To address the concerns regarding community-based interventions, and some of the questions raised specifically around the ARRA program, meeting participants generated the following recommendations for the ARRA program design and evaluation:

  1. Identify evidence-based milestones communities should achieve. The program should identify evidence-based measures of progress toward the desired health outcomes. For example, if the program is focusing on obesity, an evidence-based pathway should be described that progresses from coalition-building to policy change to increased physical activity (and/or food consumption changes) to reductions in BMI. Grantees would have to demonstrate where they are starting and how they move along that pathway.
  2. Support data collection. The program should facilitate identification or collection of baseline data for each community as well as ongoing measures of progress. Establishing the baseline may require enhancing existing data sets (e.g., the Behavioral Risk Factor Surveillance System) or creating new measures, or both. Where possible, nationally-comparable data sets should be used to allow comparison across sites that are receiving funds or to show comparisons with those not participating in the program.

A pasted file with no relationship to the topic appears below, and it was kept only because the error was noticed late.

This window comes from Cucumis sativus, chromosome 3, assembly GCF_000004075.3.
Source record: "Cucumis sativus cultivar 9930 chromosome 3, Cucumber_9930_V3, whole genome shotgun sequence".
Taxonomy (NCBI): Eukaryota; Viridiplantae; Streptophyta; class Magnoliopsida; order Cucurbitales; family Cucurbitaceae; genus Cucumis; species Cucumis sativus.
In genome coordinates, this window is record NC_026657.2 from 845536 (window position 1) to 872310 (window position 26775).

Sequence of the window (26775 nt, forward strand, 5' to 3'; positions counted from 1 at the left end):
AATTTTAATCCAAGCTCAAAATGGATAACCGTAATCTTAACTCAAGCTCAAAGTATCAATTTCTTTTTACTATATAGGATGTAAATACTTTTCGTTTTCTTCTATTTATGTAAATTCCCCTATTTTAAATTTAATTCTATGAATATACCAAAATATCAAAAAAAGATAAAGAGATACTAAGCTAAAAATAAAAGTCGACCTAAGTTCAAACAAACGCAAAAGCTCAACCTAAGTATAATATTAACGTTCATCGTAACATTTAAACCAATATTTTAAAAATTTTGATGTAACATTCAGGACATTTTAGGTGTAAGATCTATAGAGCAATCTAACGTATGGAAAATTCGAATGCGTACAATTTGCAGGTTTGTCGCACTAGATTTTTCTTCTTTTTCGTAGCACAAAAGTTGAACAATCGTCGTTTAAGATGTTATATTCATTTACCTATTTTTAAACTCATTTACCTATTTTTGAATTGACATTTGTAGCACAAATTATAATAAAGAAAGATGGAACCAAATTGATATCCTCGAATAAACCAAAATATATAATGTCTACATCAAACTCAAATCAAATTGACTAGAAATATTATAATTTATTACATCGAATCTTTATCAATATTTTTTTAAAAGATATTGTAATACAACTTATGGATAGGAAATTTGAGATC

3. Treat the program as a study of community-based intervention. To help answer questions of replicability, it would be useful to stratify funded communities according to certain characteristics, and to document processes in ways that permit identification of common core versus locally variable aspects. Generating case studies concerning certain subpopulations may also be helpful.
  4. Support communities that are ready to implement change. Coalition building and community development are critical to effective change, but they take time. Public and private investment has yielded many communities across the country that are ready to act, including some communities with high levels of need. Such targeted funding will support a demonstration of proof of concept, while allowing other communities to move toward readiness. This approach is essential to the long-term sustainability of funding for community-based prevention.
  5. Define a limited number of evidence-based interventions from which communities may choose. The interventions may need to be adapted to local conditions, but having multiple communities select from a list of preferred, evidence-based interventions will help answer questions of replicability and scalability. They will also be more likely to produce positive outcomes within the program’s timeframe.
  6. Require the collection of cost data associated with the intervention. An understanding of the costs of programs is one of the weakest links in the current community-based prevention literature. Good cost accounting that separates research costs from program costs will enable more accurate cost-benefit analyses.

Articles from Journal of Urban Health : Bulletin of the New York Academy of Medicine are provided here courtesy of New York Academy of Medicine